We have enjoyed a lovely few days in Luarno. Not that the weather has been glorious, most mornings have the mountains shrouded in fog and when this cleared the wind blew up fiercely on several afternoons. On the one relatively still day there was a sea fret and last night the rain fell in sheets for hours on end. No the place itself is enchanting and between the episodes of bad weather the sun comes out and the beaches fill up.
We have established a small routine. We head out to do our shopping in the morning and stop for a coffee outside the same place in the little square. They know what we order now and bring us a complimentary shared croissant filled with apricot jam. We go to the bakery and usually mess up their arcane system of taking a ticket, ordering when the number comes up and then taking it over to the separate till to pay. Finally we treat ourselves in the fresh pasta shop. They remember us in here too and give us the right amount for two people, tell us the cooking time and which of their fresh sauces will be best to then pour over it. Then we take all these goodies back to Lyra and decide what to do next.
There are some caves inland, but we have yet to work out how to go there. We have looked in on the circular church under its big black dome, a sort of colloquial Pantheon, but just for the one deity. We have watched quite a bit of football. Some on our own TV and some in the family run sports bar with the palette tabletops. For the England – Wales match we were the sole spectators. At half time one of the staff on his way home suggested we should bring Vardy on, all in Italian, but we did not need an interpreter. Thankfully we won and could leave with our heads held high. We also watched the first half of Italy – Sweden there, but this felt more of a family and friends gathering and we came away at half time in case they lost. A foolish notion really, only England pulls strokes like that.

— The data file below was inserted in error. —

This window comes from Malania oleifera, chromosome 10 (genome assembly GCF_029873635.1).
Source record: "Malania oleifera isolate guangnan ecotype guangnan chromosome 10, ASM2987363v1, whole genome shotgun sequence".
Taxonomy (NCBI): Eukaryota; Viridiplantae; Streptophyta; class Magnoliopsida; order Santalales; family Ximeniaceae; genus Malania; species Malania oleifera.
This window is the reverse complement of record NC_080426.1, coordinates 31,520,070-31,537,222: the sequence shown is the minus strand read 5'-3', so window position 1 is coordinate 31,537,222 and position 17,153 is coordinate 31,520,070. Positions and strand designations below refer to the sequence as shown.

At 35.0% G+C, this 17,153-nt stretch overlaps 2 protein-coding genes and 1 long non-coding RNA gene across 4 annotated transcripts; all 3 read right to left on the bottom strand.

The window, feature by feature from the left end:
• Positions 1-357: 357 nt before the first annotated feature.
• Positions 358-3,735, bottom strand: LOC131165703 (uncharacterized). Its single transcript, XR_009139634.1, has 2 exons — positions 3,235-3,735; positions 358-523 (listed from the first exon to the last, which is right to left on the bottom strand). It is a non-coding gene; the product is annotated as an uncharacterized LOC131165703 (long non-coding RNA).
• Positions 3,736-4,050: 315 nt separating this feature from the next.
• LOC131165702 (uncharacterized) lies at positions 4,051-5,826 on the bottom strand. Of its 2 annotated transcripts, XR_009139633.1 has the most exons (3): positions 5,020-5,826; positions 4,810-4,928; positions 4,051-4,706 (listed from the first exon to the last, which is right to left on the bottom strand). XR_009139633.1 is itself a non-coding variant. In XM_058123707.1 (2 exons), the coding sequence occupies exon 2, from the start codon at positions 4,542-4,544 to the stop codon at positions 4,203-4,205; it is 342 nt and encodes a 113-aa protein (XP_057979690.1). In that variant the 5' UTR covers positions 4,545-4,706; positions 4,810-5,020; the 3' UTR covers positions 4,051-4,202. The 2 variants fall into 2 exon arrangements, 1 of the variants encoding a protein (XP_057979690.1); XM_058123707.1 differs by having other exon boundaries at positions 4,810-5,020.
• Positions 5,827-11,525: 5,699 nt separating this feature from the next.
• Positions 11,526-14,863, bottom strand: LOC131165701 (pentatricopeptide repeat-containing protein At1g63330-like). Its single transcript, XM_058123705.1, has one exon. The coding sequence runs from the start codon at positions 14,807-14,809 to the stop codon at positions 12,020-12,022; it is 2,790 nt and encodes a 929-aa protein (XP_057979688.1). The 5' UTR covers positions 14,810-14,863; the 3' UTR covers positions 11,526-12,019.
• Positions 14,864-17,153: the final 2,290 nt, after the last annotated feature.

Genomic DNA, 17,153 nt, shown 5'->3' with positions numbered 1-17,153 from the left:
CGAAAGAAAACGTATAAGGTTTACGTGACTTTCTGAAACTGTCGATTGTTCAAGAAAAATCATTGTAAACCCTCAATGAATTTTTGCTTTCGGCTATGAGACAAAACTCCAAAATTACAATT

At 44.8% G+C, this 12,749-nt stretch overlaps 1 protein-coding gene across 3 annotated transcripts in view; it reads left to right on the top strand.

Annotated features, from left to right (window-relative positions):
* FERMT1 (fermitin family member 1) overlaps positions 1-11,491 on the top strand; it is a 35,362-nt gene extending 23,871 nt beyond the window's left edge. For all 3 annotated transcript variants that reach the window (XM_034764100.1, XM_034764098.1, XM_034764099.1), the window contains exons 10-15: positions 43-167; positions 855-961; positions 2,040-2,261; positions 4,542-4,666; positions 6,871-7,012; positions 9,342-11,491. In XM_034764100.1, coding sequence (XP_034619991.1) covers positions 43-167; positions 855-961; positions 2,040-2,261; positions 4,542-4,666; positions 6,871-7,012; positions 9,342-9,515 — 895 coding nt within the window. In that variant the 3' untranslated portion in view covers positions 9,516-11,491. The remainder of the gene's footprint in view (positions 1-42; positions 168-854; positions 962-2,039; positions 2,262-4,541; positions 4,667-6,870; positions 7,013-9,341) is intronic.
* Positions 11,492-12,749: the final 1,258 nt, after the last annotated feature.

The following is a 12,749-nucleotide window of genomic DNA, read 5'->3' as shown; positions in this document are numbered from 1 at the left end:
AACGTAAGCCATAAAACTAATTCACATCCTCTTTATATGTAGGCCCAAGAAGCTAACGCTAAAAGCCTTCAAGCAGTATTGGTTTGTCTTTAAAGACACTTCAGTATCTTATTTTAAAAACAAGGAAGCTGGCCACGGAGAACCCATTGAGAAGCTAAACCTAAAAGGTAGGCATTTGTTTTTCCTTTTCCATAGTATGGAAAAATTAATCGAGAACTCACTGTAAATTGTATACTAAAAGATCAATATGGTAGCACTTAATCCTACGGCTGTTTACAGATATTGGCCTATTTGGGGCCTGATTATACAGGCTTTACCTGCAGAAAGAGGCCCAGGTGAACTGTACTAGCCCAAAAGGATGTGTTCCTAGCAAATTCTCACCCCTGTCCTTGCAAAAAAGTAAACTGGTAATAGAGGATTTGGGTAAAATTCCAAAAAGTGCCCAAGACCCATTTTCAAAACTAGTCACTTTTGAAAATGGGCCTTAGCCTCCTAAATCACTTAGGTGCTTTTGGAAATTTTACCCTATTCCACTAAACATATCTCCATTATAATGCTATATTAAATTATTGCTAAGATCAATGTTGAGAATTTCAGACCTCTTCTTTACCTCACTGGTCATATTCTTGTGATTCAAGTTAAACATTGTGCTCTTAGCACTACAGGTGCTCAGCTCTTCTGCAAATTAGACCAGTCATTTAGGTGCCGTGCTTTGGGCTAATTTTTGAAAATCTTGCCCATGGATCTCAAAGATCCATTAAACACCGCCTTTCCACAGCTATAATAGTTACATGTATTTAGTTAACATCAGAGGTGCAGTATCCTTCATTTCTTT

Today we said goodbye to our regular haunts. At the coffee house after our latte macchiatos we bought ground coffee for on board. The proprietor explained the need for different grades of coffee depending on the various machines used to make it; it was best made in a Bialetti machine like Johnsey’s. He struggled to think of the English word for ‘Finnes’, ‘Fine’ said I, which made him shake his head and laugh at himself. His wife brought over the bag to let me inhale the smell before she sealed it. ‘Lovely aroma’ I agreed, ‘Ah, here A Roma is a football team from the South’ he joked. Then they gave me a big packet of Amaretti biscuits to go with our coffee, so we would remember them. So kind. In the pasta shop we bought dried trolfi to take home for the girls and some of the wonderful homemade buffalo mozzarella for tea. Tomorrow we head out across the bay with happy memories of the people we have met here.